PS: The weigh man was called Jack Roberts and operated his trade for over fifty years, some feat. after he passed away it was found that he was a very wealthy man with every penny he earned an honest penny. Love and a Xmas Wish to All. Bob.

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    • I do not know where you get the idea 2 large Cranes never worked. My brother Curley Brown started at the Docks as a 15 years old trainee and operated those cranes for all his working life except for two years in the Royal Engineers National Service. His service would be around fifty years as a crane driver on those two cranes. Their biggest jobs over that period was with the unloading of Scrap metal from the the Continent which was the result of the 2nd World War clean up. They also loaded livestock from the Wharf, I remember him telling me about one of the pigs that escaped and swam down the Tees, only to cut its own throat with the swimming action the front trotters. Those cranes had a very lively lifetime as when my brother was called out at midnight to lift the Captain of the ship back on board as he was too drunk to walk on board, in doing so my brother fell from the access ladder which was covered in ice and broke his ankle with the result he had a permanent limp for the rest of his life..
      .

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    • Bobs comments on the characters you remember in the markets. Although its around 65 years ago when most Saturday mornings I would go into town with my mother and buy Saturdays lunch, TRIPE. What I can still see is the tripe stall, close to the town hall, and the two large ladies (really quite petit by todays standards) with heavy white plastic aprons, welly boots and white hats that would serve us. We would buy a “slab” of white and a “slab” of grey tripe, this would be lunch for my mother, father and elder brother. I would not have touched it with a bargepole.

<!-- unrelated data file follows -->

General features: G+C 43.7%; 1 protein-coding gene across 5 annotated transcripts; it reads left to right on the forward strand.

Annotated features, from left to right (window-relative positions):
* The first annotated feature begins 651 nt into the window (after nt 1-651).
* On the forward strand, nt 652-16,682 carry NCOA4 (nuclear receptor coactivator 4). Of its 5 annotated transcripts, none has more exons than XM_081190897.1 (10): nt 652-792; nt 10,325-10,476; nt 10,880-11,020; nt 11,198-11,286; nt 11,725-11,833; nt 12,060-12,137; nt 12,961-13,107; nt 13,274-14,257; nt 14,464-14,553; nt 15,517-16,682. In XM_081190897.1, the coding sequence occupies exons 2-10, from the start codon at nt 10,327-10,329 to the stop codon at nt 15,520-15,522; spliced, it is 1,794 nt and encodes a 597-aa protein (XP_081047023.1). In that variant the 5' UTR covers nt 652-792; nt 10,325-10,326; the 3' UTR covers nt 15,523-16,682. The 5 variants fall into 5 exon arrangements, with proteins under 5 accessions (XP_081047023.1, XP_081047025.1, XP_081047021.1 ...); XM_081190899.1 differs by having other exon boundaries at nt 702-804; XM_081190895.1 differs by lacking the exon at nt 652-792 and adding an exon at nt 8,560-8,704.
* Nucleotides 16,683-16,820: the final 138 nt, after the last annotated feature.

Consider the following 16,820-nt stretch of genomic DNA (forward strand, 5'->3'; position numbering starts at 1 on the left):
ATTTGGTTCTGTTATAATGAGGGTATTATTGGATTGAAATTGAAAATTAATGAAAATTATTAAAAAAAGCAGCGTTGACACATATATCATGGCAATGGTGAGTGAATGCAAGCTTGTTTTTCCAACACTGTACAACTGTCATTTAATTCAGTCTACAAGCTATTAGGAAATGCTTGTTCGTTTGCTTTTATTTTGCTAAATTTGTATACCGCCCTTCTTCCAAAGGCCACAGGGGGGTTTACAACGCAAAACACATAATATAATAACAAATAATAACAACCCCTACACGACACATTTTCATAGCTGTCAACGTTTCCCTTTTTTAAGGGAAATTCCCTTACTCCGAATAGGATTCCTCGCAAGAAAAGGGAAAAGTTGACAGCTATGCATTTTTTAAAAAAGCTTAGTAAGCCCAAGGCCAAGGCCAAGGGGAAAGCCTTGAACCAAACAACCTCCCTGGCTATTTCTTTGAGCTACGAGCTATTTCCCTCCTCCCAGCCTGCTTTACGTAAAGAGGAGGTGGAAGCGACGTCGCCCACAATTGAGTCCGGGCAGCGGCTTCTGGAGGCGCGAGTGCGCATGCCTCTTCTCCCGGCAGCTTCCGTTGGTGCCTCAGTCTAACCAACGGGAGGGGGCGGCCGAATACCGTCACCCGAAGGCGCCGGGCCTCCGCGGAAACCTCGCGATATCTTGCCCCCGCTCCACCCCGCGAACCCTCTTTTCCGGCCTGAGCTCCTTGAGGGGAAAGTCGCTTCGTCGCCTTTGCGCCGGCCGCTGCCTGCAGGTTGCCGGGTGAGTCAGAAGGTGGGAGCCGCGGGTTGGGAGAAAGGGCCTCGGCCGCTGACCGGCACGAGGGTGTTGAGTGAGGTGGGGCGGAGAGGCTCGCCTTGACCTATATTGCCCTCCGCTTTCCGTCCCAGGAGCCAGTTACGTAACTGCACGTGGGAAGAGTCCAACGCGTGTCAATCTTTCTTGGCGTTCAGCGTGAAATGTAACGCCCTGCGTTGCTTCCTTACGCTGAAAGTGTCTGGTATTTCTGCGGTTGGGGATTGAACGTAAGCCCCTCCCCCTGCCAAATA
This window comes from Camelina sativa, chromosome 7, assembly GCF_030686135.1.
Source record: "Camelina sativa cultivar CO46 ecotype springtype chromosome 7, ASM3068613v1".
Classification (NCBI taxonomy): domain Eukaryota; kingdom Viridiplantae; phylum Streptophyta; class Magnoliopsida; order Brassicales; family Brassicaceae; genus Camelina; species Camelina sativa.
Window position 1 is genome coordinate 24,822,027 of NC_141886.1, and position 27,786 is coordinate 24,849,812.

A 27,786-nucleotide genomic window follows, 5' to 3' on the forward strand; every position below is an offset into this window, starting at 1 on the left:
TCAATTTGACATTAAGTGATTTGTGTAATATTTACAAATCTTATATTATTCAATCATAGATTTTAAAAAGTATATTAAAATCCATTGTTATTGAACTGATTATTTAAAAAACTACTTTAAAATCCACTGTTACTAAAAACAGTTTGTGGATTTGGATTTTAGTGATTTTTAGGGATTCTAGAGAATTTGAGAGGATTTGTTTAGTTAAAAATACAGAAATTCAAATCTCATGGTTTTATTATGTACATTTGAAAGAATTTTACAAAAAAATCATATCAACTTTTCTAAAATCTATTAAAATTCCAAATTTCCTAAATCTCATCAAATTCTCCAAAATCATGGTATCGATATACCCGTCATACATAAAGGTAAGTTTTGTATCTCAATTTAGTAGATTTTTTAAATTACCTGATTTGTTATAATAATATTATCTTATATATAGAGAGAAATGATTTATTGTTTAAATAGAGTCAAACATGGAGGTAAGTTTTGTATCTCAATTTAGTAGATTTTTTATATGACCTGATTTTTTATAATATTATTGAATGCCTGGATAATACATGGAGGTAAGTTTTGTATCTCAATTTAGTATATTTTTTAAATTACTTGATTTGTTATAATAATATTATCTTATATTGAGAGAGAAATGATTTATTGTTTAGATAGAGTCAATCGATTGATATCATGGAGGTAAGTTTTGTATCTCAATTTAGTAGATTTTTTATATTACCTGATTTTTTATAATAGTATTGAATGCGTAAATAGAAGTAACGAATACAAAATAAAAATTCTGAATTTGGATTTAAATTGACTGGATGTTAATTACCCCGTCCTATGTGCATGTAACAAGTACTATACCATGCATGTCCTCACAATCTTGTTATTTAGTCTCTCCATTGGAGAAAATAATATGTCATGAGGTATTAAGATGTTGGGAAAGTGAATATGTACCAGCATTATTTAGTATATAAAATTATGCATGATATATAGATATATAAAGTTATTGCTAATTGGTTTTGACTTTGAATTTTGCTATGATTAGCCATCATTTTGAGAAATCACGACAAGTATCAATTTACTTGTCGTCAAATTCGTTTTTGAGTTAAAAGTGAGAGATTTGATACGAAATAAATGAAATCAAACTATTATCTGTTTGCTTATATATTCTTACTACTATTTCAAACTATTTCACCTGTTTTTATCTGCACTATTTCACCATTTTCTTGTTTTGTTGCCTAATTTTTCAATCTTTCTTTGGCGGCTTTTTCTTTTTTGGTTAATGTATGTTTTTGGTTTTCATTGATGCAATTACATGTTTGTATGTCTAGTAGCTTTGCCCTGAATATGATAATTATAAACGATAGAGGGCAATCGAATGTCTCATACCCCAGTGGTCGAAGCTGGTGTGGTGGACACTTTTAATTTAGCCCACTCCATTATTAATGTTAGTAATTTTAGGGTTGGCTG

I was interested to note David Jones comment on the tripe factory in Tower St; which I had never heard of before. I guess there was some connection with the tripe stall?

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      • There was also a tripe factory near to Blackett’s brickworks in Portrack. I believe it was owned by the co-op. That would have been in the 1950s.

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          • Those are areas I worked in as a lad some 75 years ago so know what was there and area names. To start the Tripe stall was Willey’s who had a factory for cleaning the tripe in Castlegate hence the smell drifting around on hot days. Tripe and Onions with the Tripe cooked in milk was a staple food and as we had it quite often was actually quite tasty but then we ate everything that came out of the animals nothing wasted.
            The smelly factory on the then New Portrack Trading Estate processed Animal Gut for Sausage skins, I remember working around there and feeling quite sick with the smell, it was a Foreign name (Bloems?), not sure on that.